Astros-Twins ALDS Preview: Which Bullpen Has the Edge?
Image courtesy of © David Berding-USA TODAY SportsMinnesota Twins
What has made the Minnesota Twins bullpen so formidable in this 2020 season has been their mix of dominant, high-end talent at the top of the bullpen, with exceptional depth throughout the back of their bullpen. No matter the occasion, the Twins are always able to throw out a quality arm who can get guys out at the plate.
Coming into 2020, the high end reliever for the Twins was supposed to be left hander, Taylor Rogers. That hasn’t exactly panned out as Rogers has struggled with consistency, and he has played himself into more of a matchup-type role rather than the no-doubt closer for the Minnesota Twins. Filling his role as the ace of the bullpen has been Tyler Duffey. Duffey has pitched like one of the best relievers in baseball over the last 14 months thanks to his outstanding command and ridiculous curveball that generates a whiff % of 41.3. The other carryovers from last year’s bullpen have been Sergio Romo and Trevor May. Sergio Romo still kills right handers, and while Trevor May struggled for much of this season, he hasn’t allowed a run in his last 8 appearances.
The new additions to the bullpen in 2020 have been what has really pushed this group over the top. That has started with Matt Wisler. Wisler was acquired off of waivers this offseason and has posted ridiculous numbers as his 1.07 ERA is third best among all American League pitchers with at least 20 IP. Tyler Clippard was acquired via free agency this offseason and has used reverse splits for much of the year to shut down left handed hitters. Finally there’s Caleb Thielbar and Jorge Alcalá at the back of the bullpen who have been surprise contributors for the Twins in 2020. Though they are at the back of the bullpen, don’t be surprised to see them get work this postseason.
Coming off of an excellent 2019 season in which the Astros bullpen finished with the 2nd best ERA in all of baseball, Houston’s bullpen hasn’t quite been as dominant in 2020. One key reason for this has been that their star closer, Roberto Osuna, only pitched in 4 games this season before being shelved with elbow problems. As a result, Houston was forced to shift everyone up in their bullpen and count on guys that weren’t originally in their plans.
The ace of the Astros bullpen is a name that Minnesota Twins fans should all know extremely well, Ryan Pressly. Pressly pitched with the Minnesota Twins for 5 and a half years before being traded away to the Astros in 2018 for Jorge Alcalá and Gilberto Celestino. Pressly hasn’t been quite as dominant this season as he was last year, but his 2.81 FIP indicates that he has been better than his numbers might suggest. After Ryan Pressly the Astros will trot out some unfamiliar names in Blake Taylor, Enoli Paredes, Brooks Raley, and Andre Scrubb. None of these pitchers have experience on the playoff stage before.
The Astros have a tendency of moving starting pitchers into the bullpen in the playoffs. In 2017, Houston shifted Lance McCullers and Charlie Morton to the bullpen and found success. They figure to do the same this year by moving starting pitchers Josh James and Cristian Javier to the bullpen along with José Urquidy (figuring Framber Valdez starts game 2).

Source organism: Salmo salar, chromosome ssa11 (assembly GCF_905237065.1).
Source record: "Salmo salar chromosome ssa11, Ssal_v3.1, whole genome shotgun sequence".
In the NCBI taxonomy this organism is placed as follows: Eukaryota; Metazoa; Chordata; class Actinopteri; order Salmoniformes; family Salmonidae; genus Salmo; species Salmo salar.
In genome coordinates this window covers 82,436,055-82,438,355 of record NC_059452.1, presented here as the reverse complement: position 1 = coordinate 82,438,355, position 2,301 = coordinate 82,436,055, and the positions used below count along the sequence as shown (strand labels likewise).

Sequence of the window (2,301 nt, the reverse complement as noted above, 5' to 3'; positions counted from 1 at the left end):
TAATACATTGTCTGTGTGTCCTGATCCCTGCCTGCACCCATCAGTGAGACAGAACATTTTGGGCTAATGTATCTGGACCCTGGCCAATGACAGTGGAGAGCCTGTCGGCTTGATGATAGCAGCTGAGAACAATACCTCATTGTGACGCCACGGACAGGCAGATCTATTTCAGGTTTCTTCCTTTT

This group isn’t the dominant group of Roberto Osuna, Collin McHugh, Will Harris and Héctor Rondón from last season, but their mix of solid relievers with their starting pitchers should form a formidable group for the Wild Card round.
Who Has the Edge?
Above are the combined statistics of the expected relievers for each team in the Wild Card round of the playoffs. These numbers are different than the bullpen statistics for each team, but are a better indicator of the actual group that will be appearing over the next three days. As shown above, the Minnesota Twins group of relievers has a clear edge in terms of 2020 production. Twins relievers are striking out more batters while allowing less runs and less baserunners. At the top of the respective bullpens, Tyler Duffey has been performing better than Ryan Pressly, and down the list the Twins have better performers towards the bottom of their bullpen in Caleb Thielbar and Jorge Alcalá than do the Houston Astros.
While the Twins have the clear numbers advantage in terms of bullpen performance, the wild card will come from how well the Astros converted bullpen arms perform out of the bullpen. Many times we see converted bullpen arms put up better numbers in limited innings out of the bullpen than they do over 6 innings as the starting pitcher. In Josh James, Cristian Javier and José Urquidy, you could see stellar performances out of the bullpen that we might not be expecting or the numbers might not suggest based on how they’ve pitched as starting pitchers.
The other advantage for the Minnesota Twins comes from the fact that the Houston Astros are light on left handed bullpen arms. The Twins have struggled all season against left handed pitching, especially left handed relievers. The Astros best reliever, Ryan Pressly, is right handed and 6 of their 8 expected relievers will be right handed.
Do you think the Minnesota Twins edge the Houston Astros in relief pitching? Which reliever will be the biggest X-Factor for the Minnesota Twins in this series? Leave a comment below and start the conversation!
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